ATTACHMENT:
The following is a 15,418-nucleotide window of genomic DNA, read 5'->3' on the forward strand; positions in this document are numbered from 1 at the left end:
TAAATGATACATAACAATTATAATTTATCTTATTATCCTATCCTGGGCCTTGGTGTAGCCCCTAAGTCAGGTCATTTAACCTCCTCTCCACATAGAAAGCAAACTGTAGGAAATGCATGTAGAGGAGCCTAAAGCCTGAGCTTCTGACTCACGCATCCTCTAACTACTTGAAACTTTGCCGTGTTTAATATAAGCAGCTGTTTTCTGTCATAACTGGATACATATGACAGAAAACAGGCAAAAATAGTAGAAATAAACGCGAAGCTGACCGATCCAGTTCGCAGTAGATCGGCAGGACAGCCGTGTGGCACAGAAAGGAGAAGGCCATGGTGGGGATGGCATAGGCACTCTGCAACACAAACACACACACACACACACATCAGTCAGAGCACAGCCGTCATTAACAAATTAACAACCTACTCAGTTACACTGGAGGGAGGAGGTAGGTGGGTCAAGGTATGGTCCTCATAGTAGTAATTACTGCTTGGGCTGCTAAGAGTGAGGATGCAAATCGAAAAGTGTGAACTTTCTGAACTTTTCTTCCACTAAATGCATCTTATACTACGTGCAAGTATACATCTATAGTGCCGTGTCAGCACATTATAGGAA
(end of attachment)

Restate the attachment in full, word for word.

The following is a 15,418-nucleotide window of genomic DNA, read 5'->3' on the forward strand; positions in this document are numbered from 1 at the left end:
TAAATGATACATAACAATTATAATTTATCTTATTATCCTATCCTGGGCCTTGGTGTAGCCCCTAAGTCAGGTCATTTAACCTCCTCTCCACATAGAAAGCAAACTGTAGGAAATGCATGTAGAGGAGCCTAAAGCCTGAGCTTCTGACTCACGCATCCTCTAACTACTTGAAACTTTGCCGTGTTTAATATAAGCAGCTGTTTTCTGTCATAACTGGATACATATGACAGAAAACAGGCAAAAATAGTAGAAATAAACGCGAAGCTGACCGATCCAGTTCGCAGTAGATCGGCAGGACAGCCGTGTGGCACAGAAAGGAGAAGGCCATGGTGGGGATGGCATAGGCACTCTGCAACACAAACACACACACACACACACATCAGTCAGAGCACAGCCGTCATTAACAAATTAACAACCTACTCAGTTACACTGGAGGGAGGAGGTAGGTGGGTCAAGGTATGGTCCTCATAGTAGTAATTACTGCTTGGGCTGCTAAGAGTGAGGATGCAAATCGAAAAGTGTGAACTTTCTGAACTTTTCTTCCACTAAATGCATCTTATACTACGTGCAAGTATACATCTATAGTGCCGTGTCAGCACATTATAGGAA